Activity limitations before and after surgical carpal tunnel release among patients with and without diabetes.

Ragnhild Cederlund, Lars Dahlin, Niels Thomsen

Research output: Contribution to journalArticlepeer-review

Abstract

OBJECTIVES:
To evaluate activity limitations before and after carpal tunnel release among patients with and without diabetes, to explore differences between genders and the influence of grip strength on activity limitations.

DESIGN:
Prospective case-control study.

PATIENTS:
Thirty-three patients with diabetes and carpal tunnel syndrome (CTS) were age and gender matched with 30 patients without diabetes having idiopathic CTS.

METHODS:
Activity limitations were assessed pre-operatively, 3 and 12 months after surgery, with the self-administered Evaluation of Daily Activities Questionnaire (EDAQ) containing 102 activity items in 11 dimensions and 3 additional male-activity-oriented dimensions including 22 items.

RESULTS:
For all dimensions the mean score was higher for patients with diabetes compared with patients without diabetes. This indicates a more pronounced activity limitation for patients with diabetes. However, no statistical differences between the two groups could be demonstrated. In general, females have significantly higher activity limitation scores than males.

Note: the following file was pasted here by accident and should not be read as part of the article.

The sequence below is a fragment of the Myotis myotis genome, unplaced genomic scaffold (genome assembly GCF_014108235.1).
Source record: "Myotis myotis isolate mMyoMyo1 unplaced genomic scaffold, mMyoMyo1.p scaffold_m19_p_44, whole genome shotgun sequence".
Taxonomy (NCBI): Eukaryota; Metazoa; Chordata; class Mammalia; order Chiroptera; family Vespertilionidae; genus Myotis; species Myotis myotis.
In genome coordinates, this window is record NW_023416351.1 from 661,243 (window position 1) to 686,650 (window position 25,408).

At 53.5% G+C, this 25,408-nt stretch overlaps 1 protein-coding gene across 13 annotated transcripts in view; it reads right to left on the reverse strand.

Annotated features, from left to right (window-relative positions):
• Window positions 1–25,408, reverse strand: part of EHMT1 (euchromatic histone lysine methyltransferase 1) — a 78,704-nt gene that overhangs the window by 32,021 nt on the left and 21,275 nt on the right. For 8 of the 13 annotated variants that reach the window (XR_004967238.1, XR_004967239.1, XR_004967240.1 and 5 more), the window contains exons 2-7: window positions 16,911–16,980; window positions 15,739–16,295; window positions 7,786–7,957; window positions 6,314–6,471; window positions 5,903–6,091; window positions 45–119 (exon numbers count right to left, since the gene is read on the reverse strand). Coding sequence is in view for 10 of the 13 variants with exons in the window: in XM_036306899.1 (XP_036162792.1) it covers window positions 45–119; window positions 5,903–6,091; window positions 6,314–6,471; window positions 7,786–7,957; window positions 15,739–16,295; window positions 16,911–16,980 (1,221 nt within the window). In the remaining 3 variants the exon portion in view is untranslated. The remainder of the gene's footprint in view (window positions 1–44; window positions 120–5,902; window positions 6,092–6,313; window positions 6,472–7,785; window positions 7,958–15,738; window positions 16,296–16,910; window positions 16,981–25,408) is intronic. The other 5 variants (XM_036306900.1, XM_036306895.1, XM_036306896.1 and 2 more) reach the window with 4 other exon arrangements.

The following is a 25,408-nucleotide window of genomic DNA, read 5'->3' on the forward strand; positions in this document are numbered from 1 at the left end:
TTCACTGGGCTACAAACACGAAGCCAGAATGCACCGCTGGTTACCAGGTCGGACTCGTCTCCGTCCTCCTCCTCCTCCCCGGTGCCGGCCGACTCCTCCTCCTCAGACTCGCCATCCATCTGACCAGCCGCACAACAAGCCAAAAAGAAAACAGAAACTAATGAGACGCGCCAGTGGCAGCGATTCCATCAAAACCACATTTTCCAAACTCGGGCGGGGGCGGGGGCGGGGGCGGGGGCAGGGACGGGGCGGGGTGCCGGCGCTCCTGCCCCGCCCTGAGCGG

CONCLUSION:
CTS creates a broad variety of activity limitations for affected patients. After carpal tunnel release a significant alleviation of these limitations occurs within the first 3 months. Activity limitations seem not to be related to diabetes, but were more pronounced in women than in men, probably due to reduced grip strength.
Original languageEnglish
Pages (from-to)261-267
JournalJournal of rehabilitation medicine : official journal of the UEMS European Board of Physical and Rehabilitation Medicine
Volume44
Issue number3
DOIs
Publication statusPublished - 2012

Bibliographical note

The information about affiliations in this record was updated in December 2015.
The record was previously connected to the following departments: Hand Surgery Research Group (013241910), Division of Occupational Therapy (Closed 2012) (013025000)

Subject classification (UKÄ)

  • Other Medical Sciences not elsewhere specified

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